MCCARTHY: Well, let's have a look around the world, Nat, with any change, it's always difficult. And crises usually brings change whether we like it or not. And what's happening in our country began firstly, I think with the drought, there was changes there, then we had the bush fires, the challenges there. Now we've got COVID-19. So there's natural unrest, and a desire for change. And what First Nations people are asking is for voices to be heard at the table in every area. We've seen the Prime Minister, pull together a national cabinet and say, hey, let's deal together with COVID-19. Well, my challenge to the Prime Minister is pull together a national cabinet to deal with black deaths in custody and the high rates of incarceration, because we can do it. Our country can be a better part of itself. And let's be the better part of ourselves by making sure we can handle this really well.

BARR: But Warren Mundine, will this backfire? You've got people saying, only, you know, last week I had my uncle's funeral, my father's funeral, we could only have 10 people there and that really cut up our family and then I look out there on the weekend and you've got 20,000 people side by side.

MUNDINE: Side by side is the problem. That is, that is, is really, quite frankly, I think was stupidity to get out there and do those demonstrations the way they were conducted. Because it you know, we know this is a very, the spread of this disease very quickly. We've been fighting for many years now, I mean many months now in regard to getting the low figures that we have, and the government and the people of Australia have worked really close together to ensure that it doesn't spread. We saw what happened with the Ruby Princess when you've got 2000 people who were an infection spread and that it had, that was the main spread in New South Wales for the disease, we know that the health issues for Indigenous people are paramount and every person, every medical person I know, every doctor I know. And even the ones I don't know have come out and said, this was, this is dangerous, this could, if it spreads in the Aboriginal community, Indigenous communities, this could kill more people than we have currently at the moment. Now I'm not sitting here saying they didn't have to right the protest. I'm not saying that, that they needed to do that. But there's ways and means of actually doing it and they should have been more clever about it. I think there was a failure of, of leadership in regard to the people organised it. And it's a failure of leadership by the politicians. And I thought the appeals court decision was was was quite crazy and as you'd know, Australians, we've locked ourselves away as Australians, and lost jobs and lost businesses to make sure we've got control of this. We're going to have a mental health spike and suicide spike which is coming up. Professor Ian Hickey at the Sydney University there has done the research on it and that, we're going to have huge problem to control this virus. This was dangerous.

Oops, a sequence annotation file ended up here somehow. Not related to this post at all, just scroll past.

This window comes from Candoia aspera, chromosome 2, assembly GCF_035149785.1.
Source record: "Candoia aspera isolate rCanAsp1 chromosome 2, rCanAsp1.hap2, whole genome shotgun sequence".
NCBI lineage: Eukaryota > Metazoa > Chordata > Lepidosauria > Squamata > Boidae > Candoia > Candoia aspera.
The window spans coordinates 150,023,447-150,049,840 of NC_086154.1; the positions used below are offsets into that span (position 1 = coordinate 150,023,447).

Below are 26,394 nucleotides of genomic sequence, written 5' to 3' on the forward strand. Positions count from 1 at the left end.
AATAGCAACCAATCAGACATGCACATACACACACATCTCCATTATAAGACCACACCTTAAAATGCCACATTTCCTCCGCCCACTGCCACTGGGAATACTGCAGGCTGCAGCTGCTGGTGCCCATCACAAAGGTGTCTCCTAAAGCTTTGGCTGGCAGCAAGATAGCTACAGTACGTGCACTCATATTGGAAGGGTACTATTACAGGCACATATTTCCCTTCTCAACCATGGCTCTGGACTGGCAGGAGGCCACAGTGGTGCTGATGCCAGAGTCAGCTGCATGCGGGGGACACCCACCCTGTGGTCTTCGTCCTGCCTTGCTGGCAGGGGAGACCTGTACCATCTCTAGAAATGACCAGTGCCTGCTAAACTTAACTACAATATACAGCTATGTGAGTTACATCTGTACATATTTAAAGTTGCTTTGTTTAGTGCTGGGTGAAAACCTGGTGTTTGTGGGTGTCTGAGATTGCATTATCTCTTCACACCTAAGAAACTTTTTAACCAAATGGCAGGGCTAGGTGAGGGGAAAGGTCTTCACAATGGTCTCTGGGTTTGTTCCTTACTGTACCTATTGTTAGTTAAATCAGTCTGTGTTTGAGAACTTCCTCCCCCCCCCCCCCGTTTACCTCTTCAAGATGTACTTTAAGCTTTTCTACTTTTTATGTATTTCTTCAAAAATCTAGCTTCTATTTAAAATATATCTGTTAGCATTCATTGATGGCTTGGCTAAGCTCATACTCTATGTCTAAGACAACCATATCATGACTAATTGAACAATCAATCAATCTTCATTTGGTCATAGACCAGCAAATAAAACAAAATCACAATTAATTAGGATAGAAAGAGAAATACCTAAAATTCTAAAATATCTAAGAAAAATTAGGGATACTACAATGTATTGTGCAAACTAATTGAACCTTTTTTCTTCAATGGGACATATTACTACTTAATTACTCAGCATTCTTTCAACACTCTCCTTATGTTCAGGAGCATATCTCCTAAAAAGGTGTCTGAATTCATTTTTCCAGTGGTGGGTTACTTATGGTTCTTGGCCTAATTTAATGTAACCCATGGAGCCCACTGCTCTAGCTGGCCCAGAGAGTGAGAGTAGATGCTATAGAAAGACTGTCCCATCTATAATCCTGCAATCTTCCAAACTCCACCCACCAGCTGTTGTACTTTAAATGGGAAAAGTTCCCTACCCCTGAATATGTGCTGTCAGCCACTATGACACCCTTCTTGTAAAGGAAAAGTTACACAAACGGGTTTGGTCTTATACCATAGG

BARR: Yeah. And now we've got the New South Wales Government trying to stop further protests, Malarndirri and Warren, thank you for your time this morning on Sunrise.